March 2022

What’s in a name

What is this snake we found in our garden? And what is it eating?

Answer

Common Tree Snake, snacking on a small Water Dragon. Photo: Lynda Bursford. Despite the differing colours, these are all the same species. Photos: Steve Wilson. The snake is a Common Tree Snake (Dendrelaphis punctulatus). It is a completely harmless, non-venomous species.

This is one of the most variably coloured snakes in Australia, which has led to an enormous amount of misunderstanding. Depending on colour or location, it goes under several names: Green Tree Snake, Blue Tree Snake, Yellow-bellied Black Snake and Golden Tree Snake. No wonder confusion reigns! Clearly most of these are not appropriate for the species as a whole, including the animal you have photographed. Because it is generally reasonably common where it occurs, we prefer the name Common Tree Snake.

In many areas, several colour forms occur together, but there are also some strong geographical trends. In eastern Australia, from about Sydney north-wards, green snakes with yellow bellies are quite typical. However, some individuals lack any yellow pigment, and as we learned at an early age when mixing paints at kindergarten, green minus yellow equals blue. Occasionally such individuals are quite a striking sky-blue.

Further north, for example around Townsville, the snakes are often black with a contrasting bright yellow belly. This is the Yellow-bellied Black Snake form. Across northern Australia, from Cape York to the Kimberleys, the snakes are almost invariably golden yellow.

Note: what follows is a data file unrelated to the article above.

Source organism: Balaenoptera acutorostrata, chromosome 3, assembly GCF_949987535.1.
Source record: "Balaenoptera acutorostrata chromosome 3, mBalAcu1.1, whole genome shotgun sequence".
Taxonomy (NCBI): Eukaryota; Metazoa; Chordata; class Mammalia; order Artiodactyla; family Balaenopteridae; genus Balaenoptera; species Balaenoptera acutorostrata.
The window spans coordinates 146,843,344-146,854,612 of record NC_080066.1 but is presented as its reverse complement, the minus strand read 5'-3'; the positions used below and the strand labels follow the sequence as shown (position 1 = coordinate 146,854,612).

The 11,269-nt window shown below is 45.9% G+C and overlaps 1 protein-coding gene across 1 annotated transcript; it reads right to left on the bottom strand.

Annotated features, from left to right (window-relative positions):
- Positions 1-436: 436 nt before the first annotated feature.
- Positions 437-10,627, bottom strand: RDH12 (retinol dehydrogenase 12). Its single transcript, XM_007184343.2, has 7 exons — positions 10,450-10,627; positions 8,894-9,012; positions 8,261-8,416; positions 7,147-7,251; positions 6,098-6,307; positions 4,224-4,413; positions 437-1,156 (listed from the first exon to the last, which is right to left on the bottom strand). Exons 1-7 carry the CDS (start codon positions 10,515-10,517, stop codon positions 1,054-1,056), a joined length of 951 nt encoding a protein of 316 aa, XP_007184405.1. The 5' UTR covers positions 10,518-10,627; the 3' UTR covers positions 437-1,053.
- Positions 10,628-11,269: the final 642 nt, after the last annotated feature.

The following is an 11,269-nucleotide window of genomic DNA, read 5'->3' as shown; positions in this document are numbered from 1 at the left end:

The pale dashes on your snake are not normally visible. They are the pale scale-bases, usually concealed under the overlapping portions. When threatened the snakes can inflate a portion of the body, stretching the skin to suddenly reveal the contrasting paler colour. These hidden markings also become apparent when the snake is feeding.

Common Tree Snakes are extremely agile, thanks to their slender build and characteristic keels along the outer belly.  These give purchase while climbing, even enabling the ascent of a brick wall by following the angles of the mortar lines. The average rough barked tree trunk is a cinch, and they easily access outer branches and foliage.

Your snake is eating a Water Dragon. Like most Australian snakes, Common Tree Snakes feed exclusively on vertebrates. Frogs appear to comprise the bulk of their diet, but lizards are also favourites. Being completely non-venomous they can only eat prey that is easily overpowered. Captured animals are simply grasped, manipulated in the highly mobile jaws, and swallowed.

Want to know more? Our Discovery Centre is a free service open seven days per week, with experts ready to answer your questions. You can phone, write, contact us via our website or pop in. If we don’t know the answer we will try to find out for you.


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